In a typical silicon PV system only 18% of sun energy is available to the PV silicon surface. Then just 40% of that 18% is possible to convert to electricity because of the energy distribution of the sun spectrum. The end result is that only about 10% of the sun radiation near the surface of the earth is converted to electricity. That is, for each one kW / sq. m sun input, we can get about 100 watt average output per square meter of silicon PV.

 

R&D must continue and sponsored by both government and private sector. Increasing silicon PV efficiency is very useful but may be limited, since it also dictates increasing the purity and therefore price.

In addition only 40% of the cost of a finished roof PV system is for PV panels; the rest is labor, other materials, insurance, and profit.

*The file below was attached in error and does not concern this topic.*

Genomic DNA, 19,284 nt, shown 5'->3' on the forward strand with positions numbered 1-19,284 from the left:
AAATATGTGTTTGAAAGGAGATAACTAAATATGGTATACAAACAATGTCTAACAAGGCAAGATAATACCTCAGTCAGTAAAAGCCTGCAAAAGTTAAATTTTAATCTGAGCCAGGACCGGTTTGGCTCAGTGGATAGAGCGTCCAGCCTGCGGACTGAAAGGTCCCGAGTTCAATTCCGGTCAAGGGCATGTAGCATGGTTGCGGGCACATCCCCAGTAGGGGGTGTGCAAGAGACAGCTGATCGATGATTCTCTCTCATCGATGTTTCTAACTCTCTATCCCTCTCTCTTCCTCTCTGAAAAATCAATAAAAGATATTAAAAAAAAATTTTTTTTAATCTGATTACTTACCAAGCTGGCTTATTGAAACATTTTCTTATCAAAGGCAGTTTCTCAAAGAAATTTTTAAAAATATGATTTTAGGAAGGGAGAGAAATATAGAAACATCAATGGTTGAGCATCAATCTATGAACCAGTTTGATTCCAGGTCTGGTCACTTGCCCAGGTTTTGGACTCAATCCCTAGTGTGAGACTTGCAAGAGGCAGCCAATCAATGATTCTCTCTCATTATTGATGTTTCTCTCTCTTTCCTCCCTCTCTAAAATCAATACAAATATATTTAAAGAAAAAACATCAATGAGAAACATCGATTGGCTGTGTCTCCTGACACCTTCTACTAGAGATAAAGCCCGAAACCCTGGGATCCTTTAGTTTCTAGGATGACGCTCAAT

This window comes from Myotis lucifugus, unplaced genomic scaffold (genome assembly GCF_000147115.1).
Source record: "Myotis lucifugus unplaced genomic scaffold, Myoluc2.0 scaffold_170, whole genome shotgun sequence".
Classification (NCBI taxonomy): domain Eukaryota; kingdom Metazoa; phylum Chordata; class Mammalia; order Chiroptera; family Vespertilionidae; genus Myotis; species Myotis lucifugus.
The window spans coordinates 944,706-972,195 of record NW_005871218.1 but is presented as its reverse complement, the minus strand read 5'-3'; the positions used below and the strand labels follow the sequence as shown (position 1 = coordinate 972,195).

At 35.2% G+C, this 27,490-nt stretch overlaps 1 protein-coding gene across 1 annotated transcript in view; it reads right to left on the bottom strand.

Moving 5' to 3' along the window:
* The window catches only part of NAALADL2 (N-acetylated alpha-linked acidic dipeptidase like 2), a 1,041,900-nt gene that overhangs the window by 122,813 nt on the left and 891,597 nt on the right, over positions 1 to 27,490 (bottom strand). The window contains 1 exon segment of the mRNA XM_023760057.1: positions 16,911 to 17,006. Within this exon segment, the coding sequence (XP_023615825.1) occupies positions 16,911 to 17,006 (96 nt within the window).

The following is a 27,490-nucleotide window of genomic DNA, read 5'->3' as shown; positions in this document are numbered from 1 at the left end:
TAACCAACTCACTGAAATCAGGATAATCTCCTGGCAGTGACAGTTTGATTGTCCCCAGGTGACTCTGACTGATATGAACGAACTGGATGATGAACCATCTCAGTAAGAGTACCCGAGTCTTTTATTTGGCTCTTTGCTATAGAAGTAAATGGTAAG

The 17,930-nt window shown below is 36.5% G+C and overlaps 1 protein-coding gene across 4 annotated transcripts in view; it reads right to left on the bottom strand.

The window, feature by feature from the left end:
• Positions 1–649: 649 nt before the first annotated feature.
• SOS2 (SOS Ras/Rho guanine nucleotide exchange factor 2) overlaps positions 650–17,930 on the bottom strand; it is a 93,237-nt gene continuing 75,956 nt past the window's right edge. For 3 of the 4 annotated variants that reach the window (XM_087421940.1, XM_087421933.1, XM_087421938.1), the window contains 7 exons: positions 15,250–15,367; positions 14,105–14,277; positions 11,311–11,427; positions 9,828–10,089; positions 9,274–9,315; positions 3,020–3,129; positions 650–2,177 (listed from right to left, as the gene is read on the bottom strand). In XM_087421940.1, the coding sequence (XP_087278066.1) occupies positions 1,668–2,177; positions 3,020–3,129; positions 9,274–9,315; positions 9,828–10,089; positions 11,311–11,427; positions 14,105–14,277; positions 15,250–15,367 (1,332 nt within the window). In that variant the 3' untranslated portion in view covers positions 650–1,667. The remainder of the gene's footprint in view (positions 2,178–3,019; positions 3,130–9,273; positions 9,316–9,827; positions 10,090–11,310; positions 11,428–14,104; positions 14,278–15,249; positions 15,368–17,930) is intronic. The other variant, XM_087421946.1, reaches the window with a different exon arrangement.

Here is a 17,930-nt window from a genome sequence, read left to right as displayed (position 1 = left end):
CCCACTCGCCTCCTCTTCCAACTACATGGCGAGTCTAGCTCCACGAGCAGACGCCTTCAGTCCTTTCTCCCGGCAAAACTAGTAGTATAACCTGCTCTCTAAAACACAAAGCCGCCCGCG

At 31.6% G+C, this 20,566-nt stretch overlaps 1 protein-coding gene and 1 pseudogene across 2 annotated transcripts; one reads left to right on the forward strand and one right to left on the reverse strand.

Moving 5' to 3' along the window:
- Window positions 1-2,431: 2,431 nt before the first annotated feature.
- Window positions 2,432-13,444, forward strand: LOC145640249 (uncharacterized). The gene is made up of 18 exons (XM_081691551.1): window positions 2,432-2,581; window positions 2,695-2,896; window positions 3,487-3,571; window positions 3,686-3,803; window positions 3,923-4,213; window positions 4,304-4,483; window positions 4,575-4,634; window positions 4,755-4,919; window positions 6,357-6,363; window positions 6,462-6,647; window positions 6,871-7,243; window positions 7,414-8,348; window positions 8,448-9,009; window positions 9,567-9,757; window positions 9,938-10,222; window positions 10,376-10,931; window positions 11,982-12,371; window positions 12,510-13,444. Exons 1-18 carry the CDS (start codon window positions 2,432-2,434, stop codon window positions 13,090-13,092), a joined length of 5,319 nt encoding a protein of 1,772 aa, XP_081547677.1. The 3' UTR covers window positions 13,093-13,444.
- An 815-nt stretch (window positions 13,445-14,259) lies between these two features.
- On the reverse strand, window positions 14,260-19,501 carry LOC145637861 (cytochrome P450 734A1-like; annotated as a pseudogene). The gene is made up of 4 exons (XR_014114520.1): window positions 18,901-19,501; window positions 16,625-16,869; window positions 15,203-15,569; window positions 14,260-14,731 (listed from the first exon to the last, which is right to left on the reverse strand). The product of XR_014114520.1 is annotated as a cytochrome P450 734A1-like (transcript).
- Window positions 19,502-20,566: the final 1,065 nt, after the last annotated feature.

The same mistake of comparing silicon chips with PV was made two weeks ago by V. P. Al Gore on Charlie Rose. They were discussing the new Al Gore book on green technologies. When asked about PV high prices V.P. Gore said that like computer chips the price of PV will fall down in production. Now thirty years later this mistake is still propagated up to the advisers of the good man himself - Gore and spread on public TV.

 

By the way, the PV industry is not inclined to be truthful. In a major White paper a few years back made for the California Legislature, and pushing the CA Governor's Solar on a Million Roofs initiative, the paper claimed 50 years life for a PV system, double what even the industry claim. Using this false claim they "cut" the electricity cost by one half. A patently, and intentionally, a false claim.

 

No wonder Germany spent $73B on a mirage and claim they are leaders in PV. We want to be like them- blind to reality. No one ask what Germany achieved - just a third of a percent of their electricity.

At this rate replacing their 50% coal-produced electricity by PV, for example, would cost many Trillions of dollars. An unrealistic, impossibly high cost. Several times larger than Germany total GDP.